I’m often looking for the “right book”, the “right PluralSight course” when searching for education. But I often forget that, done well, online tutorials and documentation can be very good. And so it is with Angular’s tutorial. By lesson 2, they are onto testing, after good examples of app directives and controllers.
The tutorial is here.
On another PC, the SoundMix option in Windows sound options was a reasonable way of recording soundcard (Realtek) output to a wav file. However, that option is not there on my current laptop, which has an NVidia soundcard. Sure I could code something myself… but it looked like the effort was greater than the reward. In the end, I used the combination of 2 pieces of paid-for software, to get a working audio file that I can put on SoundCloud to demo my musical intervals app. Those 2 software packages are:
Soundcast-o-matic, which despite the cheesy name, works great for screen recording, and has a very reasonable subscription model. This allows me to save to .avi, which is recognised by..
Sony Sound Forge Audio Studio 10.0, which though old, works fine on Windows 10… as long as you haven’t lost that precious license key. I can extract the sound from the .avi, and save it as .mp3
In ITunes, I can then add the file, attach to a playlist, specifically for the purpose of burning that to a CD.
This assumes you have read the previous post, which left us with a simple service. However, it was only hosted/running while we were running in debug mode in Visual Studio. We don’t want to be, and can’t be dependent on a running VS instance. This looks at how to take that service and host it in IIS. It does not involve using Visual Studio.
This is the folder that contains our code and binaries for the service:
Turning to IIS, this is how it looks before I change things:
Add an application…
Actually, I shall interrupt this to bring the service files under the inetpub/wwwroot folders – most of them anyway, and then whittle away at them to confirm the minimum set I need:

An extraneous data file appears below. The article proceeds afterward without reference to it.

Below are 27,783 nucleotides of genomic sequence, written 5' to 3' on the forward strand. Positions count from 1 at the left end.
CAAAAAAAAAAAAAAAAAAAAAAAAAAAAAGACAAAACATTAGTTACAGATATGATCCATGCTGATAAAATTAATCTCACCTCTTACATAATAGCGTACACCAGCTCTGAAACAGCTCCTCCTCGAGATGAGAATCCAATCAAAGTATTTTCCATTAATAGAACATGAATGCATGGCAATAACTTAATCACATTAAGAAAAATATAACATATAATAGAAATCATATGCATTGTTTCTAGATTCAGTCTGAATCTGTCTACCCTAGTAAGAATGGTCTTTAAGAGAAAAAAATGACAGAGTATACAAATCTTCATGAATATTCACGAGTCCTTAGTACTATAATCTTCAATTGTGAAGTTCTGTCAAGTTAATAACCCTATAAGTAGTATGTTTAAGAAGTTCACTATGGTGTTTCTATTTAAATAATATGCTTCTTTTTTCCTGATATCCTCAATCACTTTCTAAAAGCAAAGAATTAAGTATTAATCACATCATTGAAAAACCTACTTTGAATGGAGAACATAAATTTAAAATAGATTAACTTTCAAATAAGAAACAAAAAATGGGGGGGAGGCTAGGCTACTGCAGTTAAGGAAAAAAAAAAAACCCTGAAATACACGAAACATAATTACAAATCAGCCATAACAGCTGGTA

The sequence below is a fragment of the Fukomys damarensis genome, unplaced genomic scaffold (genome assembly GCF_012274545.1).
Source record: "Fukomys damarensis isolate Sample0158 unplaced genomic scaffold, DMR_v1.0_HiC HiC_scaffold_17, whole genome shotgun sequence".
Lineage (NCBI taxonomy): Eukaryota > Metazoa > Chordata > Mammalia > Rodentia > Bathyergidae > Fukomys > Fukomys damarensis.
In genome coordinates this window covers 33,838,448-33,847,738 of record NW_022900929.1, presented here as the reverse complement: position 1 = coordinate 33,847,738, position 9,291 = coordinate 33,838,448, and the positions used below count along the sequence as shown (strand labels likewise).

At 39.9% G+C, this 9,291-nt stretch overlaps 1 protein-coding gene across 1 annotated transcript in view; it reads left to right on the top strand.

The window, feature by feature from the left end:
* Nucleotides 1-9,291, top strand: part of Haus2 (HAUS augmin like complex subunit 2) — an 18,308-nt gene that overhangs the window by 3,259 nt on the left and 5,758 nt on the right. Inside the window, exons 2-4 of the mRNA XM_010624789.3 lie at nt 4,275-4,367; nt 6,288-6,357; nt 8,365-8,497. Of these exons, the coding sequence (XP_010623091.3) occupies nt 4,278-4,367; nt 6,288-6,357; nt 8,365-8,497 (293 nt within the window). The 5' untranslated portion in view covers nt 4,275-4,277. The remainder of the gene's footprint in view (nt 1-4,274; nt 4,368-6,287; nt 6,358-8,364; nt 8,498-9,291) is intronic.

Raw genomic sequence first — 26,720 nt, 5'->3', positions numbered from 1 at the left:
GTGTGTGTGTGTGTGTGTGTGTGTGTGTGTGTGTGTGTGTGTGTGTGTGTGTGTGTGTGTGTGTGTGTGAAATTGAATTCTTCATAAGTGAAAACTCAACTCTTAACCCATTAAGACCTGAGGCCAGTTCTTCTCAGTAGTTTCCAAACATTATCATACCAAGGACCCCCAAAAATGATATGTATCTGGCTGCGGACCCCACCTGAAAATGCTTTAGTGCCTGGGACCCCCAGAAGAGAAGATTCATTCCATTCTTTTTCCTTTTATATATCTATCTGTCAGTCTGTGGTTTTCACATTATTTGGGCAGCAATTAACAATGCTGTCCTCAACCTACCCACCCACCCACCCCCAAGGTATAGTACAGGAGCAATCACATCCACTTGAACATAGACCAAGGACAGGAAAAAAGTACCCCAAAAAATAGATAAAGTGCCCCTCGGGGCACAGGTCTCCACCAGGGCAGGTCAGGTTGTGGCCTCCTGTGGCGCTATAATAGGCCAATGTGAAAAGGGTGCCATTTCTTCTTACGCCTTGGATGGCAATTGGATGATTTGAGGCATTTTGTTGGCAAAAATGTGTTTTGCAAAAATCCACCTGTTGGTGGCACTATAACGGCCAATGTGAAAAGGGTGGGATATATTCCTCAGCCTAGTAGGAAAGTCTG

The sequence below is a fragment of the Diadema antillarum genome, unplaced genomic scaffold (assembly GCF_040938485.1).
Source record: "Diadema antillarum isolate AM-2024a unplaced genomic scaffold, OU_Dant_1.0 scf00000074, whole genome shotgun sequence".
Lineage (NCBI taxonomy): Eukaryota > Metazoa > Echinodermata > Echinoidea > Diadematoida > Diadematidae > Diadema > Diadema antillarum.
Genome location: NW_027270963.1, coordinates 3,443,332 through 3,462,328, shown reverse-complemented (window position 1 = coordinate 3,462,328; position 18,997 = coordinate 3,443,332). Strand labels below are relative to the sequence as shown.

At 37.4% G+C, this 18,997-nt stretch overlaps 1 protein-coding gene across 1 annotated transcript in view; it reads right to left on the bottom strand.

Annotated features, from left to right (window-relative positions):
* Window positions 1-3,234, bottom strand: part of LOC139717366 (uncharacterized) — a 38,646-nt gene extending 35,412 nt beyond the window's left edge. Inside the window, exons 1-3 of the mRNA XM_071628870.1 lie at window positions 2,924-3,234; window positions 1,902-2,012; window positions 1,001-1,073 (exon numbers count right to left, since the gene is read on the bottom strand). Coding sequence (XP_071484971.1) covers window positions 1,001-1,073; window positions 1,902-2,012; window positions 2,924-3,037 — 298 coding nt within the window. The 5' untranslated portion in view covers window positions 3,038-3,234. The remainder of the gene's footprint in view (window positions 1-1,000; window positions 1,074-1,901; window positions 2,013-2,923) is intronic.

In fact, I’m fairly confident about that minimum set, so I’ll just go ahead and cull them giving this (note that I have renamed app.config to web.config):
… and the dll.config may go as well, don’t know yet:
Now we go back to IIS and add all that as a new application to the Manager:
OK, and now we have this:
Now, just naively browsing to the root URL for that will get us nowhere:
Reminding ourselves of the content of that root folder shows only 2 files, both of which are important… and wrong right now:
web.config: both the highlighted entries should be removed (but keep a copy of the HelloAcmeService/HelloService entry for the svc file in the clipboard). You will/may need to be in admin mode to edit web.config under the IIS nodes:
This is wrong in that the Service tag is pointing at the interface, and should be referencing the implementation, that is, IHelloService needs to change to HelloService:
After those change, this is now what we see if we Browse Website in IIS:
This location will never have a default or any readable web page – it is all about delivering a Service. If we now put an appropriate entry in the URL, we see…
Hm, interesting… this is symptomatic of specifying the interface, not the implementation:
And wadya know, I hadn’t actually saved the change (or maybe the admin rights prevented it) after taking the screenshot. So making sure I press Save after this edit (in fact I found I needed to stop the web site in IIS first):
Now we go again to the URL:
That is good, if it is not obvious. That’s enough for this post, I think. The next post will talk about the wsdl, and using that in SoapUI to test the service from that angle.
In VS2015, I wanted to create the very simplest possible WCF service, and a client, in the form of a console app, to prove it works.
In VS, use the WCF template to create a WCF service library. As the template is a Hello World, I choose to call it HelloAcmeService (I don’t know why I’m randomly picking fictitious brands):
That creates an interface file, and a class file, which contain more than I want, so we strip those back to a minimum, and do some renaming.
…removing the stuff I don’t want, and some renaming:
After an OK build let’s make sure we can reference it from the browser, by pressing Start in VS , and then clicking on the BaseAddress hyperlink in the app.config (or just typing it in):